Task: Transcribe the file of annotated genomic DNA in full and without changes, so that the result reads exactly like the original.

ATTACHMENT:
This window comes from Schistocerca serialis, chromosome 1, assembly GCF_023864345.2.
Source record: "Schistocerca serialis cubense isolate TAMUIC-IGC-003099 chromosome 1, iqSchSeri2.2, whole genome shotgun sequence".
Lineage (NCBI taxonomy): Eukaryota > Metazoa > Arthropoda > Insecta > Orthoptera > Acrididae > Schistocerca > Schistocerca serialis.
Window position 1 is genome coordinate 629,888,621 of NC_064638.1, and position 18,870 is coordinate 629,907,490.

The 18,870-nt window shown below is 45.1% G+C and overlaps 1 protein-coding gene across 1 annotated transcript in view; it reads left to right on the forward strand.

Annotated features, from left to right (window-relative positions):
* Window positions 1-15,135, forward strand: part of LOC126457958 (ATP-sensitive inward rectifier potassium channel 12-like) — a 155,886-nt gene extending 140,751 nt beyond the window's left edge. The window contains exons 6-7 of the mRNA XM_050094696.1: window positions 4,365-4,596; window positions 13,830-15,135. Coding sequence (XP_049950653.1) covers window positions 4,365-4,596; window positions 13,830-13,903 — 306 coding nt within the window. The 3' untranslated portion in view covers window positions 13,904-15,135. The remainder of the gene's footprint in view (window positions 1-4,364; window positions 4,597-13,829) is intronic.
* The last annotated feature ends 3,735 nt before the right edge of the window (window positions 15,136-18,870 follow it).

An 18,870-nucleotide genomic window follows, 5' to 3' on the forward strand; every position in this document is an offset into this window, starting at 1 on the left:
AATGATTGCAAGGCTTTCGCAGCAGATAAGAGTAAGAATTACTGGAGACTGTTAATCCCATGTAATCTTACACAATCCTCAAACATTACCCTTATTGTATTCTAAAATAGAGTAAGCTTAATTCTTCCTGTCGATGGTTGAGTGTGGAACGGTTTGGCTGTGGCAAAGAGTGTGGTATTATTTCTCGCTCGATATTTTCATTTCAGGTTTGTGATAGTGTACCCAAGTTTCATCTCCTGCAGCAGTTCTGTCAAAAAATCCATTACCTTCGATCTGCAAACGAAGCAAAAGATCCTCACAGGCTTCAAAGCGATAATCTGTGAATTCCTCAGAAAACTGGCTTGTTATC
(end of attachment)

This window comes from Schistocerca serialis, chromosome 1, assembly GCF_023864345.2.
Source record: "Schistocerca serialis cubense isolate TAMUIC-IGC-003099 chromosome 1, iqSchSeri2.2, whole genome shotgun sequence".
Lineage (NCBI taxonomy): Eukaryota > Metazoa > Arthropoda > Insecta > Orthoptera > Acrididae > Schistocerca > Schistocerca serialis.
Window position 1 is genome coordinate 629,888,621 of NC_064638.1, and position 18,870 is coordinate 629,907,490.

The 18,870-nt window shown below is 45.1% G+C and overlaps 1 protein-coding gene across 1 annotated transcript in view; it reads left to right on the forward strand.

Annotated features, from left to right (window-relative positions):
* Window positions 1-15,135, forward strand: part of LOC126457958 (ATP-sensitive inward rectifier potassium channel 12-like) — a 155,886-nt gene extending 140,751 nt beyond the window's left edge. The window contains exons 6-7 of the mRNA XM_050094696.1: window positions 4,365-4,596; window positions 13,830-15,135. Coding sequence (XP_049950653.1) covers window positions 4,365-4,596; window positions 13,830-13,903 — 306 coding nt within the window. The 3' untranslated portion in view covers window positions 13,904-15,135. The remainder of the gene's footprint in view (window positions 1-4,364; window positions 4,597-13,829) is intronic.
* The last annotated feature ends 3,735 nt before the right edge of the window (window positions 15,136-18,870 follow it).

An 18,870-nucleotide genomic window follows, 5' to 3' on the forward strand; every position in this document is an offset into this window, starting at 1 on the left:
AATGATTGCAAGGCTTTCGCAGCAGATAAGAGTAAGAATTACTGGAGACTGTTAATCCCATGTAATCTTACACAATCCTCAAACATTACCCTTATTGTATTCTAAAATAGAGTAAGCTTAATTCTTCCTGTCGATGGTTGAGTGTGGAACGGTTTGGCTGTGGCAAAGAGTGTGGTATTATTTCTCGCTCGATATTTTCATTTCAGGTTTGTGATAGTGTACCCAAGTTTCATCTCCTGCAGCAGTTCTGTCAAAAAATCCATTACCTTCGATCTGCAAACGAAGCAAAAGATCCTCACAGGCTTCAAAGCGATAATCTGTGAATTCCTCAGAAAACTGGCTTGTTATC